TheSunnyMagHere goes our weekly magazine of curated stories from around the world. In this edition: Apple and HTC settle a patent dispute. Why Samsung builds phones that outsell iPhones. Secrets of Facebooks legendary hackathons revealed. What every designer working for a startup needs to know and more.

Inc.

Apple and HTC settle all outstanding litigation: Putting an end to a long drawn patent war, Apple and HTC have agreed to a 10 year lisencing deal. The lisence extends to current and future patents held by both parties. Apple sued HTC in 2010, accusing the Taiwanese handset company of infringing on the iPhone maker’s patented technology. Recently, the The iPhone maker won a $1.05 billion verdict against Samsung in August, while litigation against Motorola has failed to produce any decisive wins.Read more here.

Why Only Samsung Builds Phones That Outsell iPhones: For the first time in years, one single handset model has reportedly outsold the iPhone. Strategy Analytics says that more Samsung Galaxy S III phones than Apple iPhone 4S handsets were sold in third quarter of this year. Samsung Electronics moved 18 million such handsets, while Apple sold 16.2 million during the three-month period, says the research firm. It should be noted that Samsung’s figures represent shipments, not actual sales, but there’s a bigger point to be made here: Samsung is currently the only company that can even come close to competing with Apple when it comes to smartphones. Read more here.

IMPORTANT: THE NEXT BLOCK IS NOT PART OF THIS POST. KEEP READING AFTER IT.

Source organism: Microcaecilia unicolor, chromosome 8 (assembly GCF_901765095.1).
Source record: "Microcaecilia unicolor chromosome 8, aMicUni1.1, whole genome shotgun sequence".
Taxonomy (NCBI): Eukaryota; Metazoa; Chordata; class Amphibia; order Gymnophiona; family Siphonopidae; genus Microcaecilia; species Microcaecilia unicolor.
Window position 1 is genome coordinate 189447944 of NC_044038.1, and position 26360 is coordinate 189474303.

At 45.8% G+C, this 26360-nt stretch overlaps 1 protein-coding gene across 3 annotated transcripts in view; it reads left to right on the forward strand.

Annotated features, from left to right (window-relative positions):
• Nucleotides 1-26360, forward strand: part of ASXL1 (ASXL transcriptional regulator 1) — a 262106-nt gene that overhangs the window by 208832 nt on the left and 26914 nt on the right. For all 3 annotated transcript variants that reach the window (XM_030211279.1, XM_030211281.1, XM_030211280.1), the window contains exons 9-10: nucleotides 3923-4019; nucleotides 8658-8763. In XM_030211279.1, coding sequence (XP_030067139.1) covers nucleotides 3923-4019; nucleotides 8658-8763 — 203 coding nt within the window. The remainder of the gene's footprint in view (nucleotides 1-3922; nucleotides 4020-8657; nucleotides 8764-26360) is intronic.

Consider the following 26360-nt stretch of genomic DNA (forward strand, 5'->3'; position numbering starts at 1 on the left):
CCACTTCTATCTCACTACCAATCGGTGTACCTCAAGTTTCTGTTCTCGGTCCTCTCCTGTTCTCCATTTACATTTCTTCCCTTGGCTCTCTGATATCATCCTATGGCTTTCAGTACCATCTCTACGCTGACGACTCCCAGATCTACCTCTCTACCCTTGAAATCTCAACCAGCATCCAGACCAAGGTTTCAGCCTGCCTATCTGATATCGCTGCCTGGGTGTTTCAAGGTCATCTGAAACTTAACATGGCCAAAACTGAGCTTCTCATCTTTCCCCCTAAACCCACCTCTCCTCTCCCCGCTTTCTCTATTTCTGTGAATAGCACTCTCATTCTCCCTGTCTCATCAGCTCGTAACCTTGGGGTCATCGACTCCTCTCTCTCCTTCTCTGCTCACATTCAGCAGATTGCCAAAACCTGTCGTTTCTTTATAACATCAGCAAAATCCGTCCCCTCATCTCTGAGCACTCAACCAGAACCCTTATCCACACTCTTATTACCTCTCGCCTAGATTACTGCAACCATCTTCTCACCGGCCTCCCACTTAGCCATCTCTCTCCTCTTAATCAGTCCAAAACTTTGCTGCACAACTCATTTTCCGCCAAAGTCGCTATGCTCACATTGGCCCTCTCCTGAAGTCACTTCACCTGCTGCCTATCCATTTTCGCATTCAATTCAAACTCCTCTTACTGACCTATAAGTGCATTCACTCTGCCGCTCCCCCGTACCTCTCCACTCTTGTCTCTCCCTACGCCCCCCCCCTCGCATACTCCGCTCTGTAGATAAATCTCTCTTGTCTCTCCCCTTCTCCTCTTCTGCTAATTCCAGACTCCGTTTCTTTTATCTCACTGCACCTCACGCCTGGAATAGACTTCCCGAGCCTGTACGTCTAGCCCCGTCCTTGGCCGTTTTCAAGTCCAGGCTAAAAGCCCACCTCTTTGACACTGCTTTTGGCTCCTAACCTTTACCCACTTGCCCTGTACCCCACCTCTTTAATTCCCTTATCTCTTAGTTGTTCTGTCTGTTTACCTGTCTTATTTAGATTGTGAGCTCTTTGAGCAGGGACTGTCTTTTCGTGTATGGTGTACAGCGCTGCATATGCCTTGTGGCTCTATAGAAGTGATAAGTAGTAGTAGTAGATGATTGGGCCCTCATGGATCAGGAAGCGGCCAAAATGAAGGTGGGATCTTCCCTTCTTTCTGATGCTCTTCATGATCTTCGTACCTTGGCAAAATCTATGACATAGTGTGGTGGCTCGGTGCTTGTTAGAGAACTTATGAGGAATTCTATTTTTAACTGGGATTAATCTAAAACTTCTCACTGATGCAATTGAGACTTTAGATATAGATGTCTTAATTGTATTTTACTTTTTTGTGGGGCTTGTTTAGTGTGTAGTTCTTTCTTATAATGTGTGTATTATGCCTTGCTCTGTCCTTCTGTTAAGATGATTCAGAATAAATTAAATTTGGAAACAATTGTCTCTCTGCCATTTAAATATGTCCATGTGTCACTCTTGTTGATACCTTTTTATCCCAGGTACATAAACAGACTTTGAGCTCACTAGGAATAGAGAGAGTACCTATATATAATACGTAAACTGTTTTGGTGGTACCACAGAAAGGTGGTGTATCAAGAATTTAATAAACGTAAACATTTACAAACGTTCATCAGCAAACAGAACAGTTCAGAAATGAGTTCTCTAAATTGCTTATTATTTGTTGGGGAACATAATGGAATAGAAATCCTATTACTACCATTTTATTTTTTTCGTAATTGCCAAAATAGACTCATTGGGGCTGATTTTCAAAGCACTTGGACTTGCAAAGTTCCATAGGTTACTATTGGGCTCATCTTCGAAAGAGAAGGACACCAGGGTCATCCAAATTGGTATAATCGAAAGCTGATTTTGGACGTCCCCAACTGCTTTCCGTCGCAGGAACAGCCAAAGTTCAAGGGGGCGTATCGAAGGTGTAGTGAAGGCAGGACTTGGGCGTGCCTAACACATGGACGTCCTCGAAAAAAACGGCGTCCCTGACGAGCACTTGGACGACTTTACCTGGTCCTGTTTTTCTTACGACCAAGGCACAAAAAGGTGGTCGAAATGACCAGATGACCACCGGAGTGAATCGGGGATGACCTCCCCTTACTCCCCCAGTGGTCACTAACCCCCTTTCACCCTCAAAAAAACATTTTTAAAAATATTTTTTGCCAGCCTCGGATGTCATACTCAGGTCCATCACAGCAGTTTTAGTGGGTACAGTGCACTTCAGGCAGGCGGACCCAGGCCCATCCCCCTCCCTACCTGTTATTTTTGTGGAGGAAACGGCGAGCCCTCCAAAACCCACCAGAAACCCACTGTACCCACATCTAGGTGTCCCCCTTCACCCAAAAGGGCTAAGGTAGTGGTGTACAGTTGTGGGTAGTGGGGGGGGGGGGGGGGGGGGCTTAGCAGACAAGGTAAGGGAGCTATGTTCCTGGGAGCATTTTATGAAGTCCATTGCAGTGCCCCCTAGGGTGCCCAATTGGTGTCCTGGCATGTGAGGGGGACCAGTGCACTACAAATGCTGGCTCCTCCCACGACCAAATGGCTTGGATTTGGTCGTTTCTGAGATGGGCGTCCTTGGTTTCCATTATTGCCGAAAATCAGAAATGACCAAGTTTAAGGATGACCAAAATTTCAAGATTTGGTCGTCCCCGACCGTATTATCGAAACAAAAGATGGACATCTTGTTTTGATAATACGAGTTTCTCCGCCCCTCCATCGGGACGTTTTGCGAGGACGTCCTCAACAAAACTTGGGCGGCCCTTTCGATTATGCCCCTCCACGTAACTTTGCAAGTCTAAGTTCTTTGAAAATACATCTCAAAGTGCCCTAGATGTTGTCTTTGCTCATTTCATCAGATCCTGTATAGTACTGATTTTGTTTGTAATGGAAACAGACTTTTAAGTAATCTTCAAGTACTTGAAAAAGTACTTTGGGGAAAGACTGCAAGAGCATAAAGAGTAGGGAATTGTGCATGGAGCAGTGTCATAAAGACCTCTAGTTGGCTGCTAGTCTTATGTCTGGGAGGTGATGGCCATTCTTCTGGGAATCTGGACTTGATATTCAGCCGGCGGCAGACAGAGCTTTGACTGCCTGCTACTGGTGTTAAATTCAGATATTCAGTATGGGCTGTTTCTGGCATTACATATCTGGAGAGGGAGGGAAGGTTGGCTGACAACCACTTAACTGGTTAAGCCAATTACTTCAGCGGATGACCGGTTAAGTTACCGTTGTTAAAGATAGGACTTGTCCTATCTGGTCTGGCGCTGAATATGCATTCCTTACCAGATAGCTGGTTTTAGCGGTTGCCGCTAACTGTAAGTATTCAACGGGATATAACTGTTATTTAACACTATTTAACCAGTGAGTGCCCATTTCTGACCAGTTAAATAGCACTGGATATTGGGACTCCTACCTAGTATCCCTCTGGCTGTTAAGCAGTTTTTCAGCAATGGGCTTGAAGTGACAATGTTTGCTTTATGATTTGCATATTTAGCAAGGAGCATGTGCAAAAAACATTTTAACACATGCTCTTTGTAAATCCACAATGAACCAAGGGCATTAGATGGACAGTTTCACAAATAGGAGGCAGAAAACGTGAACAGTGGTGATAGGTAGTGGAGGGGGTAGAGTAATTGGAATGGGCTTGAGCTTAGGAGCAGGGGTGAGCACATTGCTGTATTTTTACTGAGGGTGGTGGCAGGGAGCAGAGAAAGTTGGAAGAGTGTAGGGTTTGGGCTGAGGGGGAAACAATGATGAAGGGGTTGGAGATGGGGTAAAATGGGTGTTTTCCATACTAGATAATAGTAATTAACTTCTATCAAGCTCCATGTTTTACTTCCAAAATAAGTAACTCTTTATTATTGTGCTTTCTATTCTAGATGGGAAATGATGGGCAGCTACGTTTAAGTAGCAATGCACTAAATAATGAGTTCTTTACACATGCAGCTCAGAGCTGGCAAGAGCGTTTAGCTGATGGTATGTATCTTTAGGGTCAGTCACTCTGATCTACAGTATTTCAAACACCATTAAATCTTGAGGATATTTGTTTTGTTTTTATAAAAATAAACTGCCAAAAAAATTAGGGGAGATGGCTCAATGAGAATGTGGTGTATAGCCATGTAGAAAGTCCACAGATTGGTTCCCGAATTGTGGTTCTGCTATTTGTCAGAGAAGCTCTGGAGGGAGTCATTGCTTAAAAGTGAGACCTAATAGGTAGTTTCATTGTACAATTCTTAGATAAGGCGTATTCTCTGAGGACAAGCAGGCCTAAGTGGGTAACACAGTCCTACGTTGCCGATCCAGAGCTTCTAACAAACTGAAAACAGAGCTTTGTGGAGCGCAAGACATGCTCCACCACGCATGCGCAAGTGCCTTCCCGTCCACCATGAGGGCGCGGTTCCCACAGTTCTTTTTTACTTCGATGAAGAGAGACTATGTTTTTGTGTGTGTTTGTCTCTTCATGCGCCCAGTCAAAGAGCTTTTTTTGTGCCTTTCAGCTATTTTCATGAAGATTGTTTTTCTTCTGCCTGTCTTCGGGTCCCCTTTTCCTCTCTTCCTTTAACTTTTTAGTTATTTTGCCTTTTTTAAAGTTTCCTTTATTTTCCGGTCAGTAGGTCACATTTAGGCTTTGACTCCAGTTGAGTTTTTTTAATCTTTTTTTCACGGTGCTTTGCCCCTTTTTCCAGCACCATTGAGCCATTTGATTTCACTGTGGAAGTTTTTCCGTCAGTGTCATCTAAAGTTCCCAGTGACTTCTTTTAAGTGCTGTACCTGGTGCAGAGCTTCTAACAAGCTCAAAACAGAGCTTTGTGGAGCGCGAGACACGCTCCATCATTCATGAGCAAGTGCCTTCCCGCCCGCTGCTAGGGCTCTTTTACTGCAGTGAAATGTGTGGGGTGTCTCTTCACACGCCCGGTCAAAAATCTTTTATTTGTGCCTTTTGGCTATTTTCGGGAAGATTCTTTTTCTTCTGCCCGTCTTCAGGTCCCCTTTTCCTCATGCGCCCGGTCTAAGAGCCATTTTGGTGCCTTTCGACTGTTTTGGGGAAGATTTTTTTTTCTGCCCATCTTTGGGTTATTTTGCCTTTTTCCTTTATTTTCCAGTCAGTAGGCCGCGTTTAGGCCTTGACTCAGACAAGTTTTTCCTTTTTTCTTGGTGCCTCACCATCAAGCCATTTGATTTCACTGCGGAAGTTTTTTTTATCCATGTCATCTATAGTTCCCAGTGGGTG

New new world

Secrets Of Facebook’s Legendary Hackathons Revealed: I sent out an email saying, “Hey, I’m going to get some Chinese food and hack all night.” It was super successful, and most of the company was there. The next day Mark Zuckerberg came to my desk and said, “That was awesome.” So over time, it became a thing, where every six to eight weeks I asked if people wanted to hack. Meet Pedram Keyani, the coder behind the nocturnal events that shake up Facebook.  Read more here.

Inside eBay Billionaire Pierre Omidyar’s Battle To End Human Trafficking: In the upcoming Issue of Forbes, Clare O’connor writes: Pierre Omidyar looked out over Nepal’s Kathmandu Valley this past February, scanning the horizon with his camera in hand. All the billionaire eBay founder could see for miles were huge, belching chimneys taller than houses and mountains of red bricks drying in the winter sun. Kids of 12 or 13 lugged bricks on their backs to and from these ovens, 80 pounds at a time. Ninety percent of the workers here in Bhaktapur, the heart of Nepal’s brick sector, are slaves. Day after day they incur more debt to the traffickers who found them these jobs and hovels to live in nearby. Read more here.

Entrepreneuring

What every designer working in a startup needs to know: At the core of any startup is a passion to satisfy unmet needs. At the core of a designer there’s a passion to craft a bold vision for the future. But being a designer and being a designer in a startup are two very different things. After working at IDEO for about five years, Elle Luna, took the leap into a startup. Luna, the lead designer at Mailbox shares insights on how its like to be a designer at a startup. Read more here.